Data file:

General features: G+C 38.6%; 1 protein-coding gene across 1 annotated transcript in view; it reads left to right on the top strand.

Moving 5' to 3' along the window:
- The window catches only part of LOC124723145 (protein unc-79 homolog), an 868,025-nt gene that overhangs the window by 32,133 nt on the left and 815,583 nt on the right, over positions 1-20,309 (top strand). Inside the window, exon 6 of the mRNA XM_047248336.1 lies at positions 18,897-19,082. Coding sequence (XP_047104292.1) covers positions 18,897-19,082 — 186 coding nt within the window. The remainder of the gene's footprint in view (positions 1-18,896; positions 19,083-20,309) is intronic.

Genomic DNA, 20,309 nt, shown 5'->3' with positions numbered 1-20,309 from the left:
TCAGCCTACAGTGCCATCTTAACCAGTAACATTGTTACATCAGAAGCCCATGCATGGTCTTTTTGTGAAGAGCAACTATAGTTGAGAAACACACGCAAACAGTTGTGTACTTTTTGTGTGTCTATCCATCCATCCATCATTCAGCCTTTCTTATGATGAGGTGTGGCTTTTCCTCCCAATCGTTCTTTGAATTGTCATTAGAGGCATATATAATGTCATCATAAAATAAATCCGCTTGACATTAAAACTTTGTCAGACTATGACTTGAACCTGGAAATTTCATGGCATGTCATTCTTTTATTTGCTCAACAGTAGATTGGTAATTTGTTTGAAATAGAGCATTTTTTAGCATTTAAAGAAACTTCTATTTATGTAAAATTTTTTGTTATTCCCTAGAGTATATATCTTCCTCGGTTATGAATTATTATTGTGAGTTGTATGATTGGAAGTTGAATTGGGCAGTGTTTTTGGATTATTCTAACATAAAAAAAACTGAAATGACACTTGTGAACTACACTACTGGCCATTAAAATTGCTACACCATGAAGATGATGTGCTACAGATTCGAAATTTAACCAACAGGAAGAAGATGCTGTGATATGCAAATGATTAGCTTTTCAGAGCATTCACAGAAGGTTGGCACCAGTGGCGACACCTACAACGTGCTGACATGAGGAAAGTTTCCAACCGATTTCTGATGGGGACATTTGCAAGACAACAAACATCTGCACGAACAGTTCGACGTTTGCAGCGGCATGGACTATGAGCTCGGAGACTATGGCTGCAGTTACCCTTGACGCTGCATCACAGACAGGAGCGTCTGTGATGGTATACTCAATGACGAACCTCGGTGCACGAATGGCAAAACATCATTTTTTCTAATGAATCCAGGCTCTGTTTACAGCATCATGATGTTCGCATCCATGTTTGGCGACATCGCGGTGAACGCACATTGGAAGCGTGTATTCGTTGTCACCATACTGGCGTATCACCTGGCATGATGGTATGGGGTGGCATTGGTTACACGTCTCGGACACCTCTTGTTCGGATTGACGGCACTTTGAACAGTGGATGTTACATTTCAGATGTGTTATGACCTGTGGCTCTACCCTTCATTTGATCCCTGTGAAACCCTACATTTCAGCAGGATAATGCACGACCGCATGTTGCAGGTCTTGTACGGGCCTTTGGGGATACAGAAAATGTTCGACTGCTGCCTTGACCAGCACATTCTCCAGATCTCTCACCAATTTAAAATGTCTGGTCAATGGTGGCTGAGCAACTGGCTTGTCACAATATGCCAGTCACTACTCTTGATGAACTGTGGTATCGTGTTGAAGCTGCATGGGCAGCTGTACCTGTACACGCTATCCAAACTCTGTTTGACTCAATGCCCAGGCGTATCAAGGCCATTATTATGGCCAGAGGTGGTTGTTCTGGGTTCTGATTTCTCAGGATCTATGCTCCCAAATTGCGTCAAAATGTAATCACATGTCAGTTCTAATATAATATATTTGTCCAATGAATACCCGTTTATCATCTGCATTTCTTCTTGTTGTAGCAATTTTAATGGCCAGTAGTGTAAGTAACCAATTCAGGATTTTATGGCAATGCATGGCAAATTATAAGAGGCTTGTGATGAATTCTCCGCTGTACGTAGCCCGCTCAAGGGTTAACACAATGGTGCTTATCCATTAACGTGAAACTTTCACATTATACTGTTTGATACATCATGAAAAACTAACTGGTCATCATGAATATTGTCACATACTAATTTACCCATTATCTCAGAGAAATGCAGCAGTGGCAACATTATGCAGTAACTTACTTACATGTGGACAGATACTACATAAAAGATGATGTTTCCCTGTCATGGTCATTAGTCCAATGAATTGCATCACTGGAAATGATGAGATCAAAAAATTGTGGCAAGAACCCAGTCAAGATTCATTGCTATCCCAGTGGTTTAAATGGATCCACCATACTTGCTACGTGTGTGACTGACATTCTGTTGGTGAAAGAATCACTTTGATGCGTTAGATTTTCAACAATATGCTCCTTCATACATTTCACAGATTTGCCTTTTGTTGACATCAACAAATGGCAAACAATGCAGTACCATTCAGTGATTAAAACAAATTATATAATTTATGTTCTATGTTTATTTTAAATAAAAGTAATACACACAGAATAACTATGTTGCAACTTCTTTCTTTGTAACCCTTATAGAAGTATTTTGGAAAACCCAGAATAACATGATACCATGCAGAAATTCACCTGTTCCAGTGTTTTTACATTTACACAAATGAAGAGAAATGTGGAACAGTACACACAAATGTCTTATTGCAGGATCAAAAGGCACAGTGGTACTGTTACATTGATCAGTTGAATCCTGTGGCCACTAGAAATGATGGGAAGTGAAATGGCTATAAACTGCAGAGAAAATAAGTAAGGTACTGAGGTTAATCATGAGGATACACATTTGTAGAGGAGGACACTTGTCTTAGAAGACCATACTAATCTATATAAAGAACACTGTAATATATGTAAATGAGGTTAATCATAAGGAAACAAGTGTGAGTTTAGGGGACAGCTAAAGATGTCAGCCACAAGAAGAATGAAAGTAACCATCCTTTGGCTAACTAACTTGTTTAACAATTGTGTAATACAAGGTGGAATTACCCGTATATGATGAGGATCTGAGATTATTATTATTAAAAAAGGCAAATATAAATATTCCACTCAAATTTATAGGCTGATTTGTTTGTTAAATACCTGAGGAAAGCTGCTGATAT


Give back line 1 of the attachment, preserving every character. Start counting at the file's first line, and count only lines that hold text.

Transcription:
General features: G+C 38.6%; 1 protein-coding gene across 1 annotated transcript in view; it reads left to right on the top strand.